The revelation that the United States government has conducted advanced planning and preparation for a bombing campaign against Iran that includes the possible use of nuclear weapons represents the most serious threat posed in an increasingly unstable international situation.
US imperialism has embarked upon a trajectory that will, if not stopped, lead to a world historic catastrophe that will make World War II pale by comparison.
That such an act could even be contemplated by the Bush White House should stun and horrify all those who are concerned with the fate of the world and the future of humanity. Little more than six decades after US imperialism carried out the first atomic bombings against Hiroshima and Nagasaki—inflicting horrors that generations since have vowed must never be repeated—Washington is actively considering the use of such terrible weapons once again, this time without provocation or even credible proof of a future threat. Such an act would have the effect of criminalizing America as a country and a society.
These plans are not only real, but are already being acted upon, as was confirmed by Seymour Hersh in an article published in this week’s New Yorker magazine as well as by the Washington Post. The preparations include the deployment of special operations troops inside Iran to spot targets and the staging of air exercises in the skies over the Arabian Sea, simulating strikes with nuclear tipped missiles against Iranian nuclear facilities.
The threat of war has only intensified since the publication of these articles, with the Iranian government’s announcement Tuesday that it has succeeded in enriching uranium for its nuclear power program. Teheran once again insisted that this program is meant solely for peaceful uses, and experts confirmed that the development still left Iran far from being able to produce the weapons-grade enriched uranium needed for a nuclear weapon.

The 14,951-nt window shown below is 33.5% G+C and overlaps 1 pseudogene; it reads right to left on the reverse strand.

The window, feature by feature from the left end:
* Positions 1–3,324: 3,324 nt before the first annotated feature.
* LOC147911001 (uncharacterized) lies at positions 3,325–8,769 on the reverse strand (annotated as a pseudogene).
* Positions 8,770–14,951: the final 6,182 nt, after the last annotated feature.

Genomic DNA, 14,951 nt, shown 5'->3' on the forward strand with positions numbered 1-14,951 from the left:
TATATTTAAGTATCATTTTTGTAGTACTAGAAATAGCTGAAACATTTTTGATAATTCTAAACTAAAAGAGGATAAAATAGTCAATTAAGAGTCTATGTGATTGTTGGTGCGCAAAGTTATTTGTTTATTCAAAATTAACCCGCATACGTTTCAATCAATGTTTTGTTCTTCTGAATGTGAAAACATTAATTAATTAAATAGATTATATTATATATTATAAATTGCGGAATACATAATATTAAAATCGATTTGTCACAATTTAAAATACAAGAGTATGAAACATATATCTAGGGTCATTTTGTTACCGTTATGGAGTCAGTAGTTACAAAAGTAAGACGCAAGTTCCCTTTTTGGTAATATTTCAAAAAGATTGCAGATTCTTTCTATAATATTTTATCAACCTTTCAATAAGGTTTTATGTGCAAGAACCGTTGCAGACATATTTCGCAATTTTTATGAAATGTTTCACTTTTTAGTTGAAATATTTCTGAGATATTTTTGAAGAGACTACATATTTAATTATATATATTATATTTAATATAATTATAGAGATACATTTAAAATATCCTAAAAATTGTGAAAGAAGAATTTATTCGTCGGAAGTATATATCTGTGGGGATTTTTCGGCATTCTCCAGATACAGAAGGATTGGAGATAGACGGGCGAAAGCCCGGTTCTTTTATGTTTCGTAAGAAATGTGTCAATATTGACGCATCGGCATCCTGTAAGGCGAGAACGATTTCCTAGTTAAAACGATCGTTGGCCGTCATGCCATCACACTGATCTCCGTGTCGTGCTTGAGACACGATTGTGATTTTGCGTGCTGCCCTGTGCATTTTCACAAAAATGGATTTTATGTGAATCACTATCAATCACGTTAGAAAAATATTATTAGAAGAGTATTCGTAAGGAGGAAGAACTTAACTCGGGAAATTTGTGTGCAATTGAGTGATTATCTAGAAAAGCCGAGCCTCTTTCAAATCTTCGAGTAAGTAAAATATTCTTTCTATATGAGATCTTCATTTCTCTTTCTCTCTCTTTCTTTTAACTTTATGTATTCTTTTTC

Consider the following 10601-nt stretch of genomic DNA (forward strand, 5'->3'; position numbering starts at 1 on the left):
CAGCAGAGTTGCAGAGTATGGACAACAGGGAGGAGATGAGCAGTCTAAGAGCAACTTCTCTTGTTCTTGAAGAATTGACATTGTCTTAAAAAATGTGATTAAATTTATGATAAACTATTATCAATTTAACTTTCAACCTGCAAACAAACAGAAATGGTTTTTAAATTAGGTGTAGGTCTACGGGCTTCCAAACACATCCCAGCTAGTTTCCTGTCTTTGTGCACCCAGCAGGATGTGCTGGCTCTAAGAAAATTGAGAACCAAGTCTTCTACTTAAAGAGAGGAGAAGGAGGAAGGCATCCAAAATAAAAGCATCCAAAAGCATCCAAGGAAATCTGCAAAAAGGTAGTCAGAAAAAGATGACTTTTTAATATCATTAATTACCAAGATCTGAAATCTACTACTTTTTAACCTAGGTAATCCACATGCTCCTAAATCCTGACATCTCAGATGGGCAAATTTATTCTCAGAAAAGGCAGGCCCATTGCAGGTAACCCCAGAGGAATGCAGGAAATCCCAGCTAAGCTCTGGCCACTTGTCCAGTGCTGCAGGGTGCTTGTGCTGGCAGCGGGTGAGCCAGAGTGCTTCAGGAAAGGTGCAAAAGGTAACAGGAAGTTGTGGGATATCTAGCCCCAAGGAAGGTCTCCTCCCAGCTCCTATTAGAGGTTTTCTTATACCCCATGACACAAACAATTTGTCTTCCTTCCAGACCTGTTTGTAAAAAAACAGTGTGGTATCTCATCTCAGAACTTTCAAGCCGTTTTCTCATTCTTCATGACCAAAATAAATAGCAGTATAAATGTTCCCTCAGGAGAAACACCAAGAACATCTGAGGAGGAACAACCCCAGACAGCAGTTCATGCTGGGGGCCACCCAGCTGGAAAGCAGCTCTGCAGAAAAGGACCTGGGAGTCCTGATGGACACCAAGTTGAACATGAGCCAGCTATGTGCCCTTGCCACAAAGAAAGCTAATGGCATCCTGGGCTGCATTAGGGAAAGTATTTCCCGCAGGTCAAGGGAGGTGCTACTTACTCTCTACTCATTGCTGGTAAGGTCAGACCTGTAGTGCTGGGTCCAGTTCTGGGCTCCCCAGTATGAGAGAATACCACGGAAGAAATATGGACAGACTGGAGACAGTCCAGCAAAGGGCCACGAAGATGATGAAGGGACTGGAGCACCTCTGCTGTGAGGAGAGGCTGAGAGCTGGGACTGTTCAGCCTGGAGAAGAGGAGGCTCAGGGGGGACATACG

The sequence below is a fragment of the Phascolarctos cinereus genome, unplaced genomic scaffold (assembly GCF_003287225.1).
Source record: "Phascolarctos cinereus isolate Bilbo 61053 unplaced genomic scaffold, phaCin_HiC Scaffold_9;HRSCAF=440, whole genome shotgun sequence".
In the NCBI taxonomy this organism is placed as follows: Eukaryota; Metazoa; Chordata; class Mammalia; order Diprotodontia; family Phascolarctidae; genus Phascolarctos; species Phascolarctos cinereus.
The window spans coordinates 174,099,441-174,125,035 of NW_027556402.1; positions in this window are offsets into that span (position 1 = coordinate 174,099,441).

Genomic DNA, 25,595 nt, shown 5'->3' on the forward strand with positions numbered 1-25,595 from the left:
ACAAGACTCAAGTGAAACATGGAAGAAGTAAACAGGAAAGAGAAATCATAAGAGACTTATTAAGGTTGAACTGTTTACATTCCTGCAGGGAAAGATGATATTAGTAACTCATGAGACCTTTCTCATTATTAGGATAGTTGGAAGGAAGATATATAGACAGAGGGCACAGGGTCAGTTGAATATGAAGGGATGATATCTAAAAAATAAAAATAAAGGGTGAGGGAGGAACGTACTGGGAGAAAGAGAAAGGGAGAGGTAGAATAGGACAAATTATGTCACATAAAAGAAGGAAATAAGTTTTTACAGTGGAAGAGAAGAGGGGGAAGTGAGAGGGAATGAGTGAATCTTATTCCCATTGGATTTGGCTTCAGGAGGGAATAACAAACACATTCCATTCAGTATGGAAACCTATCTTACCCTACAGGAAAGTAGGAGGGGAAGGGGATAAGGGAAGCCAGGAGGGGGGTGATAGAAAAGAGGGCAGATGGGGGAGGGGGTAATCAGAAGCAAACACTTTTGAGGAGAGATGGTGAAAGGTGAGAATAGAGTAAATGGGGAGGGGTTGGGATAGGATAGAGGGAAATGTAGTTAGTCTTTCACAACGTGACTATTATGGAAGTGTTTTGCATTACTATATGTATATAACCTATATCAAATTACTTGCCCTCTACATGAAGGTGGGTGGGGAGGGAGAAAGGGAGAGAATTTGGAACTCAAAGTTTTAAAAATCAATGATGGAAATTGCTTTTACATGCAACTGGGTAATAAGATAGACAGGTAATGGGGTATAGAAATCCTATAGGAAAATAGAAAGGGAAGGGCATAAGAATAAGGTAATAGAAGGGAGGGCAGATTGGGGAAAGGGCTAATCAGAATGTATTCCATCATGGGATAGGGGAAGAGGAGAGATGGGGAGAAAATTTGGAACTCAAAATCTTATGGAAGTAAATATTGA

There is undoubtedly a strong element of recklessness in the actions taken by the government in Teheran, which is pursuing shortsighted political aims of its own in the nuclear confrontation, utilizing the nationalist resentment of a large section of the Iranian people towards US bullying as a means of diverting social and political tensions within Iran. The actions of the bourgeois factions that control the Iranian government have done nothing to defend the Iranian people from the threat of war. Indeed, they have played into the hands of the right-wing militaristic clique that controls the White House.
Domestic political calculations play a prominent role in the new US buildup to war. The collapse of popular support for Bush’s policies—itself a manifestation of a deep-rooted social crisis in the US—has encouraged the administration to embark on another campaign of military aggression as a means of stampeding public opinion and suppressing opposition.
Predictably, the Bush administration responded to the latest announcement from Teheran by ratcheting up its bellicose threats. Secretary of State Condoleezza Rice said Wednesday that the United Nations Security Council must take “strong steps” against Iran to “maintain the credibility of the international community.” She added, “We can’t let this continue.”
Defense Secretary Donald Rumsfeld described Iran as “a country... that supports terrorists.” He continued: “It’s a country that has indicated an interest in having weapons of mass destruction.”